Constraint Solving with Picat

I’ve been playing around with a few multi-paradigm programming languages. The most recent one is called Picat. It’s a hybrid language that is a mix of logic, imperative, actor, and functional paradigms with built-in constraint solvers and planners. That’s a lot to take in so whenever I’m faced with a language with roots in the logic paradigm the first thing I try to do is solve “SEND + MORE = MONEY” cryptarithmetic puzzle. It’s a small and manageable problem and there are at least two ways to solve it so it allows one to exercise several features of the logic and constraint paradigms. Continue reading

More augmentation, less automation

The emphasis in the DevOps ecosystem on automation instead of augmentation annoys me to no end. These people preach culture and enlightenment and yet the most fundamental observation escapes them. Tools must be subordinate to human intentions and not the other way around. This also goes for culture. Culture is another organizational tool. Continue reading

Stop cargo culting

Software is a formal discipline and yet the industry is saturated with cargo cult practices. Most companies are not Google, Amazon, Twitter, Facebook, Netflix, etc. and they never will be but a lot of programmers uncritically internalize and advocate for practices developed at those companies. Let’s try to critically analyze some of the thought leadership and technology that has recently come out of those companies. Continue reading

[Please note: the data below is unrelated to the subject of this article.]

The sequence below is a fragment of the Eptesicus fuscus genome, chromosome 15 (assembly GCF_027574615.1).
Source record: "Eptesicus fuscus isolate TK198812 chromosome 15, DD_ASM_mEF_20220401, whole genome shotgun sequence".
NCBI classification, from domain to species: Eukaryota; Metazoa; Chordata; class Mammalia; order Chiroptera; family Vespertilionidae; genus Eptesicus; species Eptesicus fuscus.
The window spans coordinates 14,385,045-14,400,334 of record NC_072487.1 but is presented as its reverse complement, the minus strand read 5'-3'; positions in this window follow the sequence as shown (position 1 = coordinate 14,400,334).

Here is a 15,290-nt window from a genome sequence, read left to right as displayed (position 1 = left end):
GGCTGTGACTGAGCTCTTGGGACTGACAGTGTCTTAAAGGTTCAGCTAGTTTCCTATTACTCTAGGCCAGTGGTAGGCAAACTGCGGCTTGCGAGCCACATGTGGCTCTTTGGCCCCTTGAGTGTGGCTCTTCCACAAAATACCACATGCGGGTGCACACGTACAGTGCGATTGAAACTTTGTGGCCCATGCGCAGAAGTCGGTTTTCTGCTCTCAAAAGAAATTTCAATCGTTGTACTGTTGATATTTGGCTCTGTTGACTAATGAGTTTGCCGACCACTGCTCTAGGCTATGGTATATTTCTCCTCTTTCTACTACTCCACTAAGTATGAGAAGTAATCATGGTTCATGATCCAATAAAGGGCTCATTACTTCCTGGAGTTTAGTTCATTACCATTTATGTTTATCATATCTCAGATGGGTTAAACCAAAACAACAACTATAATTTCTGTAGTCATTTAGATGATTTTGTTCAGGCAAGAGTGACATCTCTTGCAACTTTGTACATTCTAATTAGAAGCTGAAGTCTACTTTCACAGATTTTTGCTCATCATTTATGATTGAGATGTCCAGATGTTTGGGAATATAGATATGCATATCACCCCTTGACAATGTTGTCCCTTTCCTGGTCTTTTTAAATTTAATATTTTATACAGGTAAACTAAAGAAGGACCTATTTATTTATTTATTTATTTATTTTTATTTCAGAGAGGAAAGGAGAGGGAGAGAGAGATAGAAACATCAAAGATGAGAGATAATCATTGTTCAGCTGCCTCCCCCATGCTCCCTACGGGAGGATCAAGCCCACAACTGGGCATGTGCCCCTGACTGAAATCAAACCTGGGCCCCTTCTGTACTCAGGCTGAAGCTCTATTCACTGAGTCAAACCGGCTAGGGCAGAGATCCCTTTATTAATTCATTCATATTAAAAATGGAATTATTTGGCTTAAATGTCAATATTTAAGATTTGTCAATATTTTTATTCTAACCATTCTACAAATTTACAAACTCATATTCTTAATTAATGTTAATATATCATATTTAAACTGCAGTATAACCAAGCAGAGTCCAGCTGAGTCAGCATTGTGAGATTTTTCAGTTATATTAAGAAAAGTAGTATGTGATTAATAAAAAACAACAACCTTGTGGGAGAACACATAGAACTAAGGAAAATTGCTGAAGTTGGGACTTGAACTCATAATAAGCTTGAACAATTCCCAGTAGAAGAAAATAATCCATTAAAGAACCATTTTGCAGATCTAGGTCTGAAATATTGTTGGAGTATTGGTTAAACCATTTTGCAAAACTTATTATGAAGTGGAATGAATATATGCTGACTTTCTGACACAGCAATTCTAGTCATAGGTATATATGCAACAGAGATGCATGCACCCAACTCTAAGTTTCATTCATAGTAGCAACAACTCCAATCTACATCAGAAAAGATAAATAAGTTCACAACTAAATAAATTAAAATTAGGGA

You don’t need HashiCorp’s Vault

There are a few things I dislike about the programming industry. Much of what programmers do is driven by fads and trends. There is a lot of cargo culting with little critical analysis. This is especially true when it comes to DevOps tools and practices. Today I’m going to argue that you don’t need to deploy and manage any kind of secret token management system, e.g. Vault, if your workloads are already running in the cloud. I’m going to argue that all you need is a set of GPG/AES keys and whatever key management system (KMS) is offered by your cloud provider. Google has Cloud KMS and Amazon has AWS KMS. I’m sure Microsoft has one too but the point is they’re all equivalent and basically have the same API. For the rest of this post I’m just going to generically refer to all these solutions as KMS. Continue reading

Software lifecycle management as operations on attributed graphs

A confluence of events at work recently reminded me of the schema drift problem. The concrete instance or how it comes about doesn’t really matter because the end result is always the same: there is some code on a server somewhere that is running with a version of a schema that is no longer valid. It will continue to work as long as nothing is restarted because the ORM only validates assumptions during startup but as soon as the server is rebooted everything is broken. Continue reading

No one will remember the code

No one will remember the code you wrote but they will remember what kind of person you were. This means you should work on your people skills before working on your technical skills. Learn to define yourself by things other than the code. Learn to be kind, honest, and brave. Learn to be a person before a programmer.